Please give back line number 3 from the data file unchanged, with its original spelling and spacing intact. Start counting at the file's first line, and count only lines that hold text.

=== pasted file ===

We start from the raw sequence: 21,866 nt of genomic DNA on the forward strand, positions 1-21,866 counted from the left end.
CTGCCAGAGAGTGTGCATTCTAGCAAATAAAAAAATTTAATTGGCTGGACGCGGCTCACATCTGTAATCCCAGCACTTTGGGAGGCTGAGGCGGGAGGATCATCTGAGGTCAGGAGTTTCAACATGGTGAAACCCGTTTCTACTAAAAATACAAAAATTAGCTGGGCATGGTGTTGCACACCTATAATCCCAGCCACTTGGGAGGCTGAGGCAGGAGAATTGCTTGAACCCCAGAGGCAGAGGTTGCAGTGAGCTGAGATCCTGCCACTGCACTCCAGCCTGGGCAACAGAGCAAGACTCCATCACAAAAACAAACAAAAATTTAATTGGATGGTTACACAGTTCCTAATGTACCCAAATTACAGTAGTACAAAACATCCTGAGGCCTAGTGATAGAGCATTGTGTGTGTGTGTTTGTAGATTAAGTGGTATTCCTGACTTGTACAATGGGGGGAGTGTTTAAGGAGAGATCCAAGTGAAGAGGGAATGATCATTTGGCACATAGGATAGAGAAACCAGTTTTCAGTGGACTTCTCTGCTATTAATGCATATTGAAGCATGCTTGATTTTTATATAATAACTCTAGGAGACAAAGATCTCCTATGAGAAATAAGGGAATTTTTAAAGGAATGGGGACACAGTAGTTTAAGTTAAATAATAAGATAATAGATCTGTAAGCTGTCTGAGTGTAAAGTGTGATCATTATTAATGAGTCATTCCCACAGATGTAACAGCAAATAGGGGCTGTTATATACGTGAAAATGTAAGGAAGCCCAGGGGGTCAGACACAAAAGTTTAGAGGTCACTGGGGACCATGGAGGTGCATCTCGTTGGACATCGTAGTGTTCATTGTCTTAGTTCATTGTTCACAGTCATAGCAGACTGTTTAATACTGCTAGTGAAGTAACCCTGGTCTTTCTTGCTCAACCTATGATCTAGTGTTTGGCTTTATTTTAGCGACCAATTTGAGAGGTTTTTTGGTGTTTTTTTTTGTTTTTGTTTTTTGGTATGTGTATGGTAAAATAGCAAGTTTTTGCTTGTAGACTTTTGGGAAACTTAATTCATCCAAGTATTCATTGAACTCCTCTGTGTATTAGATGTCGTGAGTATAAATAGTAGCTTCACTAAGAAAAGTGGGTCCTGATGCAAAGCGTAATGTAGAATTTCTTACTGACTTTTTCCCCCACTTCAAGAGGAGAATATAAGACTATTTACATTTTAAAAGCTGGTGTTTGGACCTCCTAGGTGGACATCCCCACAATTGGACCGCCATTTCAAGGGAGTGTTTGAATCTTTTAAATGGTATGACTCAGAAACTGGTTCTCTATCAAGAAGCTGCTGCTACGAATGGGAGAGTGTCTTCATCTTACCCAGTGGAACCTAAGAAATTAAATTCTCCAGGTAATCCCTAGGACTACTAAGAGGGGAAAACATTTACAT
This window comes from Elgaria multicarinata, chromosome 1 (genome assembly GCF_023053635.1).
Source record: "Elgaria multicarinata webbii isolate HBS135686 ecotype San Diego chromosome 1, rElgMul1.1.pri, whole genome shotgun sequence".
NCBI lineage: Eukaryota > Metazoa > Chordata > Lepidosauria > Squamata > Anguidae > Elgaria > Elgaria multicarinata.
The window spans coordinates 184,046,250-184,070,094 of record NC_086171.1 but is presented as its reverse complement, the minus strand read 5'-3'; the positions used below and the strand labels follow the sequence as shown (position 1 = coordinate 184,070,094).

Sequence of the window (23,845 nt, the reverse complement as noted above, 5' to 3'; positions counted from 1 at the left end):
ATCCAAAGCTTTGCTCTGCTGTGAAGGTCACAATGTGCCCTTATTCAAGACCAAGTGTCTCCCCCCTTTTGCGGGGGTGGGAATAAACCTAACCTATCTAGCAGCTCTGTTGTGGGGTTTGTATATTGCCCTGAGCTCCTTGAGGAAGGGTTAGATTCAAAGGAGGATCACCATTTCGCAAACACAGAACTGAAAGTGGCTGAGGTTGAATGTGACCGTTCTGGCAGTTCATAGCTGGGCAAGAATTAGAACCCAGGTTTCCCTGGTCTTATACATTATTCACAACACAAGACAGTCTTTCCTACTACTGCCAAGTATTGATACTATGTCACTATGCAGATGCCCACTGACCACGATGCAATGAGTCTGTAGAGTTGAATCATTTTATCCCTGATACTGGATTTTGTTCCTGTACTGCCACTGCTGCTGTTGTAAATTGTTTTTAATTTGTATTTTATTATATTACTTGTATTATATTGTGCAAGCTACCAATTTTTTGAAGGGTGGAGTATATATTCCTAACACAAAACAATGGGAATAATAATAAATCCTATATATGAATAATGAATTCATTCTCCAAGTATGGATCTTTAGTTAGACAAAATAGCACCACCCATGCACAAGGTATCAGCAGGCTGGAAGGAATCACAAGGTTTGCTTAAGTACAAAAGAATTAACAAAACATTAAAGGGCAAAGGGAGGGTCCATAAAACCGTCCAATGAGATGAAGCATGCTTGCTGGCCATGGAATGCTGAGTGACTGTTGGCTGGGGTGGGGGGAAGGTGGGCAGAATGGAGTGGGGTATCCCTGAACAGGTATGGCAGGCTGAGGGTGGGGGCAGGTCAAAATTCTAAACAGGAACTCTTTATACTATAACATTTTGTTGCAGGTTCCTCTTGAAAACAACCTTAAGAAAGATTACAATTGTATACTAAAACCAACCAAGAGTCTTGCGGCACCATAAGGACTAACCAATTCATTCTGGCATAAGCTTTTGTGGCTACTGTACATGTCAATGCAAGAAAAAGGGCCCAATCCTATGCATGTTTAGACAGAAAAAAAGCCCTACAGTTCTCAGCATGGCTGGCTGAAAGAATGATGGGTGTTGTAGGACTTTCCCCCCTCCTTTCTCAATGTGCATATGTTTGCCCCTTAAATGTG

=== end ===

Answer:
This window comes from Elgaria multicarinata, chromosome 1 (genome assembly GCF_023053635.1).